Saturday, 23 January 2010

Joie de vivre

I started writing this blog two weeks ago.. Two weeks is a long time. In between a devastating earthquake shook Haiti killing hundreds of thousands. And around 300 people were killed during violent clashes in Jos, the nearest city to Kafanchan.

This is the second time Jos has erupted since I’ve been In Nigeria. The first time it happened in November 2008, I knew Jos as a neighbouring city, which we had visited three weeks before during our VSO In-Country-Training. Then, as now, the tangible impact on Kafanchan and Kagoro has been minimal. Peace continues to reign locally and it’s only the news of the violence which disrupts our daily lives.

However now Jos is a place that I visit regularly at the weekends. A city where many good friends live.

Friends including my partially-sighted friend Joshua who phoned me last Tuesday morning. His trembling voice masking the gun shots in the background as the violence threatens to engulf the university hostel campus where he stays. He texted this morning to say he’d been evacuated home to the south of the country. I’m so relieved he’s safe however I know it’s a massive disruption to his studies on the Special Education degree at the University of Jos. When will he be able to return and who will pay the fare?

Friends including Victor who gave his time and talent to produce my blind friend Jonathan’s music tracks. He called Jonathan when hostilities escalated last Tuesday morning to let him know that the curfew was now 24 hours so he wouldn’t be able to come down to Kafanchan to meet him. I contacted him later to share my concerns. After a day I received a reply:

“Sori 4 my silence, i’ve been out of credit & de 24 hrs curfew aint helpin. We’re fine tho we lost sm friends & 1 of my family houses was burnt down.”

My very good friend Julius: when I called late on Tuesday evening he reported that he and the other men from the local community were on guard on one side of the main route into Jos to warn of any overnight attacks. The community on the other side of the road was ‘burning’.

My Muslim colleague who had learnt that his brother, who’d been missing for 24 hours, had been thankfully found in a hospital although with a head injury. The rest of the family had fled their home.

A director of Fantsuam who learnt that a former neighbour had been killed whilst returning to his burnt house to rescue his belongings.

But I didn’t know any of this when I started writing two weeks ago: I was planning to post a short, upbeat report about how cicelyinnigeria is being featured to promote VSO, to promote business schools and I hope, to promote Nigeria.

As I write this I am indecisive about clicking the ‘Publish this Post’ button: I love this country and its people; I love being here and I find it very difficult to publish something that I know will fuel rather than dispel the public’s image of Nigeria, that was already suffering before Mr Pants Bomber hit the headlines so vividly over Christmas.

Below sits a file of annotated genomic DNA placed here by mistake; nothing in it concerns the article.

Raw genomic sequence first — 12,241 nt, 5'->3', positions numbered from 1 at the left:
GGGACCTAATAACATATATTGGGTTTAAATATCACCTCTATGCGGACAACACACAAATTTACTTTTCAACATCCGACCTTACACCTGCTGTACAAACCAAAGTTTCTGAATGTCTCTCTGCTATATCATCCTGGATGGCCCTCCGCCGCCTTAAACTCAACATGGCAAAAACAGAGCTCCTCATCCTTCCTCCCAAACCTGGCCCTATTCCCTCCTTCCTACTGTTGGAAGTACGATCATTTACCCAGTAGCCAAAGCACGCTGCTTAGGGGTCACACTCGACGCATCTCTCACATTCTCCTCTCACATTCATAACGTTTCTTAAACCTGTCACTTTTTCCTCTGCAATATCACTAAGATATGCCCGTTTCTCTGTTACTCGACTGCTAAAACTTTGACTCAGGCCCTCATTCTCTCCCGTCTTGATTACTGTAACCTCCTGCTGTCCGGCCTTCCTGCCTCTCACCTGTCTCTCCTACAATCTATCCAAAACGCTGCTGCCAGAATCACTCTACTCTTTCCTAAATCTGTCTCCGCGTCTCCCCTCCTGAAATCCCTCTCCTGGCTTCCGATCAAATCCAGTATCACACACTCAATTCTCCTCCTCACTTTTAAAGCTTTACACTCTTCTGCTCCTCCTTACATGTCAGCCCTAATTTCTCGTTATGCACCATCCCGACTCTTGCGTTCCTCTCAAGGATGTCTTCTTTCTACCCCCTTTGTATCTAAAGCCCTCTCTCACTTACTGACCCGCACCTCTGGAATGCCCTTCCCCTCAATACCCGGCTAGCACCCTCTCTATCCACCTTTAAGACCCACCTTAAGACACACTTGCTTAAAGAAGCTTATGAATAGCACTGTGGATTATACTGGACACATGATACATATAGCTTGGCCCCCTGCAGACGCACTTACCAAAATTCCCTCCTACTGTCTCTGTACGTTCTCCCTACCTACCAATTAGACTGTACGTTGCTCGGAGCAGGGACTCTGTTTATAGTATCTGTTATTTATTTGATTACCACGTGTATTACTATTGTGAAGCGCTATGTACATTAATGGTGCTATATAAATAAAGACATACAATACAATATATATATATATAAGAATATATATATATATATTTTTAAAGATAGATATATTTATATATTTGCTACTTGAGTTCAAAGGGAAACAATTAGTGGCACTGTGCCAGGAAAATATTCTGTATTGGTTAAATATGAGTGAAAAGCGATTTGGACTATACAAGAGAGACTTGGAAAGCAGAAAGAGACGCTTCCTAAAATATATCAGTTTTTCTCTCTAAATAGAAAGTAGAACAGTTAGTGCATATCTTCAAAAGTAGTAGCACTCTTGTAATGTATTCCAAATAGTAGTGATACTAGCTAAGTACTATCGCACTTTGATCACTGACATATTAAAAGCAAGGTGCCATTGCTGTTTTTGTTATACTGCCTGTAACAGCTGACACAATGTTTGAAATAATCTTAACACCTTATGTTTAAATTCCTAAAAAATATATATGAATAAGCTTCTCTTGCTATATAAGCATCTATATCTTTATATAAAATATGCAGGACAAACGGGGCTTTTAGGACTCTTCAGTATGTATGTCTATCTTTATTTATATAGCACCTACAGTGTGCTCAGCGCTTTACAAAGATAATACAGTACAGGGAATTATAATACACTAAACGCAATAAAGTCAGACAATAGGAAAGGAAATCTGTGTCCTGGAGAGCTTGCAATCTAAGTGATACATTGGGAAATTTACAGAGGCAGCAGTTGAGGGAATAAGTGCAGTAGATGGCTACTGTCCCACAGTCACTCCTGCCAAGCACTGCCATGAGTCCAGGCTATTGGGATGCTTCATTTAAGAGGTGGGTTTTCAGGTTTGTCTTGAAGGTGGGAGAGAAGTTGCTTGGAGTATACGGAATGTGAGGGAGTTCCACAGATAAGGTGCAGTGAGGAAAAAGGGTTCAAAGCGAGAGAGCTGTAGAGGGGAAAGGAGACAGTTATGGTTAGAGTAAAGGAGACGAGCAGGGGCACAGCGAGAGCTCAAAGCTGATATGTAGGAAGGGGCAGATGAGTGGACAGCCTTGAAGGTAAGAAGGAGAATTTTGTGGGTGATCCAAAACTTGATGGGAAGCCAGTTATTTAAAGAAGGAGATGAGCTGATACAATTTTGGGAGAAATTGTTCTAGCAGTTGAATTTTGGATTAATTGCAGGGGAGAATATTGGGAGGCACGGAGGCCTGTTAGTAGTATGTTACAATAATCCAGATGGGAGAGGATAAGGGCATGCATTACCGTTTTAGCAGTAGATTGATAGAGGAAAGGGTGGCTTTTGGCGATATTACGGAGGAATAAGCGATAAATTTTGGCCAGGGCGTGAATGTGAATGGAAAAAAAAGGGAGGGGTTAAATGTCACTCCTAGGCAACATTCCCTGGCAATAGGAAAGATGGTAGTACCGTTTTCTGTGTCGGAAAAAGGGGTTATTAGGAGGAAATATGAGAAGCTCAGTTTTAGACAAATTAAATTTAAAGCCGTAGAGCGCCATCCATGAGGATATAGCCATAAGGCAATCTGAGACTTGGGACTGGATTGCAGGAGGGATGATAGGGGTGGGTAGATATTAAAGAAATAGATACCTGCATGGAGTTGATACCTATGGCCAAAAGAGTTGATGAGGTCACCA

Should I take advantage of the fact that very few of you may even be aware of this latest unrest as the entire world’s press is focused on Haiti? It was very tempting. But I’d rather be honest. Besides the honesty, this blog is like my diary and I can’t ignore this significant event in the interests of PR.

What I struggle to understand is why this violence happens.. again and again. A common theme emerged from friends and colleagues after Mutallab’s arrest: “He’s not Nigerian: Nigerians love life too much to commit suicide”. This same theme predominates comments of the 113,000 members (as of now) of the Facebook group “Get us off that list: Nigerians are NOT Terrorists”. And it’s a fact suicide rates are incredibly low.

I often struggle with the objectives of my own volunteer work in ‘development’: can we achieve economic development without the trappings that have burdened those so-called ‘developed’ (or as I have said before, ‘over-developed’) countries that most of us are familiar with? Societies where stress levels frequently overcome a human’s love of life? Where the concept of a “family” or “community” hardly exists in fact?

Living in a country where, despite massive hardship, people love to be alive, is in itself invigorating and fulfilling.

On the converse, the challenges of Nigeria, and indeed much of Africa, could also be rooted in this: if you’re generally happy, why bother forcing change? Inshallah.
Tensions are still high. Reports of ‘massacre’ fuel those tensions in communities around the country. I pray that the Nigerians’ very real love of life, the love that makes this country such a great place to live, can overcome resentment, revenge and hatred.

And if that doesn’t work – let’s hope Nigeria wins the Africa Cup of Nations. Nothing like a football game to unite a country.


Belindka said...

you don't dodge the tricky issues do you my dear...

Anonymous said...

Very powerful Cicely! Go Nigeria in the Cup!!! Be safe to you and all your friends in cluding thoise in Jos - Jared xx

Anonymous said...

Good luck with everything Cicely. An honest and powerful post. I wish you and all your friends the very best.

Anonymous said...

Dear Cicely,
Very eloquently put as always. There was some coverage of the clashes in Jos in the news despite the focus on Haiti.
I wish you well and stay safe.

Alison R. said...

I had seen reports on the violence but didn't register that it was so close to you. Please stay safe and keep that positive attitude.

EmilyBullock said...

Thank you for moving me from selfish, my departure won't be delayed I'm going to Abuja, to engaged person weeping for your friends. I am about to be VSO volunteer in Abuja, and have started my blog here You will see that I also struggled with the speak / silence issue!